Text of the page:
Venturing back to the world of Tough Guys and tougher situations, Calling Manga Island takes a look at Hiroshi Takahashi’s “Worst.” With two issues out already and a third on the way this month, “Worst” joins the emerging list of manga coming out these days with the tough guy anti-hero as the protagonist. I’m a big fan of hard boiled drama, High School hi-jinks, and fictional accounts of politics solved by fists instead of elections and manga like “Worst” delivers on all these accounts. The genre that “Worst” falls into is known as “Yankee” manga. “Yankee” in this case being a Japanese term equivalent to rebel, delinquent or punk teenagers and gangs. After having reviewed “Cromartie High School” a couple of columns back, it was interesting to read the exact type of manga that was parodied so well in “Cromartie,” this time played (mostly) straight. I luckily never had to deal with a high school like that found in either manga, but the genre plays a big part in shaping the landscape of Manga Island.
“Worst” tells the tale of the Hana Tsukishima, a country boy who comes to Tokyo to attend high school. His first encounters with the big city foretell of some tough adjustments for the bald headed, (often called rice ball head, alluding to his baldness and the fact he is a bumpkin) naive Hana. Coming from a village that doesn’t even have cell phone service, Hana learns to deal with the hustle and bustle of the city, and the gang element present in each section. Even before making it to the boarding house where he is to stay, he discovers that the wrong side of town can be dangerous, unless of course, you are gifted with lightning fast reflexes and nearly unbeatable fighting skills. Then (as Hana soon finds out) it gives you a chance to establish your rep even before you enroll in school.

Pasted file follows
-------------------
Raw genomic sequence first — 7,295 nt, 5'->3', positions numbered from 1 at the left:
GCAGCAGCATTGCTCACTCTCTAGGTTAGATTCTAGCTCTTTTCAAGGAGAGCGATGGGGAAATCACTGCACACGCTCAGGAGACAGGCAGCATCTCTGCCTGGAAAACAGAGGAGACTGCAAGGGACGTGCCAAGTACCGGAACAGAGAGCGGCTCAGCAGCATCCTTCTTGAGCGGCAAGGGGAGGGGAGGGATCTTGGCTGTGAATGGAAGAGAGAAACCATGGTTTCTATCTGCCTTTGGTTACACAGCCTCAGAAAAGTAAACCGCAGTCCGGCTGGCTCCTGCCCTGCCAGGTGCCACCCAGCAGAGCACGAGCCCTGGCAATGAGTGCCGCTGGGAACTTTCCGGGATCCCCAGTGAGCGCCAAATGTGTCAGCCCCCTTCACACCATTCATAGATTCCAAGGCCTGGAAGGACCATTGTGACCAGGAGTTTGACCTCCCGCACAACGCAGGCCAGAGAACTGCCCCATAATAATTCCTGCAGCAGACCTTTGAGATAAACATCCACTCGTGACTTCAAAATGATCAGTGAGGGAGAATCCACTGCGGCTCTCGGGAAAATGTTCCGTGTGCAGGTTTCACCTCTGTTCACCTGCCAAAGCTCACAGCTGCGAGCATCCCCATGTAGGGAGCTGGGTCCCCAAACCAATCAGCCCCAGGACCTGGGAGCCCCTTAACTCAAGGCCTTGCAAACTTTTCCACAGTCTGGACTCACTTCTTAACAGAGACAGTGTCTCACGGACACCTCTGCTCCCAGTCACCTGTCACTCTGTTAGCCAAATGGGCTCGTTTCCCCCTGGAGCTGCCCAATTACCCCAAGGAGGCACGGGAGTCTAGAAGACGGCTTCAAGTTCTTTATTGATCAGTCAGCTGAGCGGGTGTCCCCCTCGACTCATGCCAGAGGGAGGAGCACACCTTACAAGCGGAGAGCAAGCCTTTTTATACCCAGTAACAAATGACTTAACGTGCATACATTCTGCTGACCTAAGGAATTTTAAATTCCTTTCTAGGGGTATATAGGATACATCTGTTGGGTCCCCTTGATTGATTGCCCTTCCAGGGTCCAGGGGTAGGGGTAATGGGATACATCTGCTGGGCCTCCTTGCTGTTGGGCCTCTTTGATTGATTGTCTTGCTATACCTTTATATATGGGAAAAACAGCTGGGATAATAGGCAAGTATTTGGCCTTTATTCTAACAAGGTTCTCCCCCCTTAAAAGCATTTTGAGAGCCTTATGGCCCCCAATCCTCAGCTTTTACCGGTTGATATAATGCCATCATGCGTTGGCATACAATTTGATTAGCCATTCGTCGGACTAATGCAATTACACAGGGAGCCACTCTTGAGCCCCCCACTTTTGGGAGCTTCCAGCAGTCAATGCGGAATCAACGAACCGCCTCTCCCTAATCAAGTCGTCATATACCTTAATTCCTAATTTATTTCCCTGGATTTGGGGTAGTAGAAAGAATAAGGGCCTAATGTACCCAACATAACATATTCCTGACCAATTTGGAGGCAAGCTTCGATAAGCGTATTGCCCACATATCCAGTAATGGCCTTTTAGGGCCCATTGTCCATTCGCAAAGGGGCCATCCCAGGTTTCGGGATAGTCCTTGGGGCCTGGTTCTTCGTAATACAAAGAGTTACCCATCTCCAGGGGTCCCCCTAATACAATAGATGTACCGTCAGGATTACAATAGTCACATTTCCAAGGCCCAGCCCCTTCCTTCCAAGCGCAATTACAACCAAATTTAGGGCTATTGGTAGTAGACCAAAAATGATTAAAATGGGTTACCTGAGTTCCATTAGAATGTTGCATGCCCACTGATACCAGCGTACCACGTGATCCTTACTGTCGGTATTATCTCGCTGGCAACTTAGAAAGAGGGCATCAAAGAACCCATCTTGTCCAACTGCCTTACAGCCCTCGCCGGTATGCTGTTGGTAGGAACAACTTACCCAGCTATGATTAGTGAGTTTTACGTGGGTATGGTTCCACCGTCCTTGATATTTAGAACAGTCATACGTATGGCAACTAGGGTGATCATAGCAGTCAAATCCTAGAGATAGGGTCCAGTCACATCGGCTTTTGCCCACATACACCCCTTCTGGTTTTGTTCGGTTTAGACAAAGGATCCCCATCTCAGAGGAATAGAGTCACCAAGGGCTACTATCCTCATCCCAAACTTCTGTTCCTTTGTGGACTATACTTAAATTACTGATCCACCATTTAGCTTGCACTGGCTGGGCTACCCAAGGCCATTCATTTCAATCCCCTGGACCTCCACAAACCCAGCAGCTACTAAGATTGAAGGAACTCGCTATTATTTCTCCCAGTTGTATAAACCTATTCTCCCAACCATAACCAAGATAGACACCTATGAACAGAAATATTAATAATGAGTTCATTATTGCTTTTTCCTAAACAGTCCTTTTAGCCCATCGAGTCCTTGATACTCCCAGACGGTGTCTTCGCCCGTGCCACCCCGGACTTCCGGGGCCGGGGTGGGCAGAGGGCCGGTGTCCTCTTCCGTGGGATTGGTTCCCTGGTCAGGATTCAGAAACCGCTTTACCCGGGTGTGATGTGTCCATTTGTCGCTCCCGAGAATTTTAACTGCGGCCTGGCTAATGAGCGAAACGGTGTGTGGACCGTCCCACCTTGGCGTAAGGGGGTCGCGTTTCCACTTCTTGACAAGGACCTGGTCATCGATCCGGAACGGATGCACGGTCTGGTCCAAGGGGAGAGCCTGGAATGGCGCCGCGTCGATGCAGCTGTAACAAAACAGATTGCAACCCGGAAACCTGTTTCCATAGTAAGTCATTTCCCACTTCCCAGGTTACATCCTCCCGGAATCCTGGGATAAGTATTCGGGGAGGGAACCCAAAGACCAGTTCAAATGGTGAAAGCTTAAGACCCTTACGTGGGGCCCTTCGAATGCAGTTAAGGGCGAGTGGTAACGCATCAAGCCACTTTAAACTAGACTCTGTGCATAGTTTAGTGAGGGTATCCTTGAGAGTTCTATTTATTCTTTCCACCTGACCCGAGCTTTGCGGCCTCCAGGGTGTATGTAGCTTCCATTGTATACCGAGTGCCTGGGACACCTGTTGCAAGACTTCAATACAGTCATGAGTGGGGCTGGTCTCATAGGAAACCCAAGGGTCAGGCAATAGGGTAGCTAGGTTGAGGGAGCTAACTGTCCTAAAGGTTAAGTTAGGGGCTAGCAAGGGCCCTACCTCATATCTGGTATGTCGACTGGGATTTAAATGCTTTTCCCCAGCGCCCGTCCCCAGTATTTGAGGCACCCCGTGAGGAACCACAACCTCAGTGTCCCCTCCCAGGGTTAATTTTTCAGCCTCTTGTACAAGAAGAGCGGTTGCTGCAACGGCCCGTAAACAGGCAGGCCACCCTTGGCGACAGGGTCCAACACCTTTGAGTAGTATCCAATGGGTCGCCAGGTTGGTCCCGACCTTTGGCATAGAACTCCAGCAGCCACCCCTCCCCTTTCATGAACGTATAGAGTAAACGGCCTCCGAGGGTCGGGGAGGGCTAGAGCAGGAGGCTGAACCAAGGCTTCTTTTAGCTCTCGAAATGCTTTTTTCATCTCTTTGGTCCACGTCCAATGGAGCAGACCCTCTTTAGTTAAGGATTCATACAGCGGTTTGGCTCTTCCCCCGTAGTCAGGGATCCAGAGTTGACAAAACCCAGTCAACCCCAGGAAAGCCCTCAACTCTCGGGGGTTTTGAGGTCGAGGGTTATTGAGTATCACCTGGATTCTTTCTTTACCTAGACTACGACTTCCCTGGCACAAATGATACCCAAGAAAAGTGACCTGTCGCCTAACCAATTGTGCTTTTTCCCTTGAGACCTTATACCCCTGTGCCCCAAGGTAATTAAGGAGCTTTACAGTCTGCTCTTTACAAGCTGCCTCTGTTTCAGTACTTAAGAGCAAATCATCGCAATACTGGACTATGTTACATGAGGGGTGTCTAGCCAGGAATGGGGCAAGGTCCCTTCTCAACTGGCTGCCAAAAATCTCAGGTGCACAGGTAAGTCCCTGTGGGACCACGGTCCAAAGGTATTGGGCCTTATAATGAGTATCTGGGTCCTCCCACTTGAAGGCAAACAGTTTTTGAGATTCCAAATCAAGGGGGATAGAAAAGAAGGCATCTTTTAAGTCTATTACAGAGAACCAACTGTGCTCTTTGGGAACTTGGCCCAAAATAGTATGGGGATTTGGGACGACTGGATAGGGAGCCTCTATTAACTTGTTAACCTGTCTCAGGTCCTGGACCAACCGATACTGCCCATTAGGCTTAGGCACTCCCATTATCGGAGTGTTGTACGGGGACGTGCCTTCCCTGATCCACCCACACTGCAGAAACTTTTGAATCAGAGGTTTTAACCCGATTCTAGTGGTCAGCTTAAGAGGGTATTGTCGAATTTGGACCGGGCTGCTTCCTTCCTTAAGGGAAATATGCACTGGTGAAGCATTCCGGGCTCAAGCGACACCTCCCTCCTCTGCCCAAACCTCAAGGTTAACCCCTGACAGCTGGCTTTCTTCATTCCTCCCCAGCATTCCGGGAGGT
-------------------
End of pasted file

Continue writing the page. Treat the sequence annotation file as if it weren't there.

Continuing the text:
Upon finding the boarding house he encounters some of the most colorful characters in the story, his landlord Masashi and his twin brother, the effeminate, lipstick wearing, cook of the house, Yasushi (aka “Sis Mari”). Masashi’s Yakuza-like demeanor is a stark contrast from Yasushi’s emotional and flamboyant actions. The two add a welcome “Odd Couple” brand of humor to the often violent and dramatic action of “Worst.” In a comic full of gangs and punks and few other types of characters their relationship and the one they share with their tenants is a welcome distraction and an entertaining side story.